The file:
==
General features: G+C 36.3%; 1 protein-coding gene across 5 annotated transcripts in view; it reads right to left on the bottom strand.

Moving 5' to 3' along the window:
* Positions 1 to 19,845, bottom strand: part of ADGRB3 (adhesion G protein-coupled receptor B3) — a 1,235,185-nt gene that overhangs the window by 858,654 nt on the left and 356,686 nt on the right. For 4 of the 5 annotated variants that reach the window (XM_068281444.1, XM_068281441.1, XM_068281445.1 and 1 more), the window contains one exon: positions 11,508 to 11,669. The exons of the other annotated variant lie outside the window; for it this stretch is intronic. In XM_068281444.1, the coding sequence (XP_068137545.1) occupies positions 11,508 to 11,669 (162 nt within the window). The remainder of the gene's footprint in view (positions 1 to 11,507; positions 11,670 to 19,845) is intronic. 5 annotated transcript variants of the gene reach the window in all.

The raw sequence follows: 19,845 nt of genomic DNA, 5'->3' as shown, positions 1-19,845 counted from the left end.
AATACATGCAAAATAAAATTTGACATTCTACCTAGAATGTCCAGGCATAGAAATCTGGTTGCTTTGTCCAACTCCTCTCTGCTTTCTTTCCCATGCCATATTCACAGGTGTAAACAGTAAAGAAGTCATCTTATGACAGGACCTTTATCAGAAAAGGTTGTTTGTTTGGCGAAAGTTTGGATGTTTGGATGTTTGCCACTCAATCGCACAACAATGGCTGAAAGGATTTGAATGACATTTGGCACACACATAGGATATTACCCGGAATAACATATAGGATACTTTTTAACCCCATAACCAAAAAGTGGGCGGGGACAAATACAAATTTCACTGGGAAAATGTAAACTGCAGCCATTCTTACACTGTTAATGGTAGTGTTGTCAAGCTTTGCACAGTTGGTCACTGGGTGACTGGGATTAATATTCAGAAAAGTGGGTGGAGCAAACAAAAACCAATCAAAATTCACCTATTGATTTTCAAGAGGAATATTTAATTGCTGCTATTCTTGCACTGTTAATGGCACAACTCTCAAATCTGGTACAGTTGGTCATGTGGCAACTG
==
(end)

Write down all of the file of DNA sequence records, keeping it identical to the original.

General features: G+C 36.3%; 1 protein-coding gene across 5 annotated transcripts in view; it reads right to left on the bottom strand.

Moving 5' to 3' along the window:
* Positions 1 to 19,845, bottom strand: part of ADGRB3 (adhesion G protein-coupled receptor B3) — a 1,235,185-nt gene that overhangs the window by 858,654 nt on the left and 356,686 nt on the right. For 4 of the 5 annotated variants that reach the window (XM_068281444.1, XM_068281441.1, XM_068281445.1 and 1 more), the window contains one exon: positions 11,508 to 11,669. The exons of the other annotated variant lie outside the window; for it this stretch is intronic. In XM_068281444.1, the coding sequence (XP_068137545.1) occupies positions 11,508 to 11,669 (162 nt within the window). The remainder of the gene's footprint in view (positions 1 to 11,507; positions 11,670 to 19,845) is intronic. 5 annotated transcript variants of the gene reach the window in all.

The raw sequence follows: 19,845 nt of genomic DNA, 5'->3' as shown, positions 1-19,845 counted from the left end.
AATACATGCAAAATAAAATTTGACATTCTACCTAGAATGTCCAGGCATAGAAATCTGGTTGCTTTGTCCAACTCCTCTCTGCTTTCTTTCCCATGCCATATTCACAGGTGTAAACAGTAAAGAAGTCATCTTATGACAGGACCTTTATCAGAAAAGGTTGTTTGTTTGGCGAAAGTTTGGATGTTTGGATGTTTGCCACTCAATCGCACAACAATGGCTGAAAGGATTTGAATGACATTTGGCACACACATAGGATATTACCCGGAATAACATATAGGATACTTTTTAACCCCATAACCAAAAAGTGGGCGGGGACAAATACAAATTTCACTGGGAAAATGTAAACTGCAGCCATTCTTACACTGTTAATGGTAGTGTTGTCAAGCTTTGCACAGTTGGTCACTGGGTGACTGGGATTAATATTCAGAAAAGTGGGTGGAGCAAACAAAAACCAATCAAAATTCACCTATTGATTTTCAAGAGGAATATTTAATTGCTGCTATTCTTGCACTGTTAATGGCACAACTCTCAAATCTGGTACAGTTGGTCATGTGGCAACTG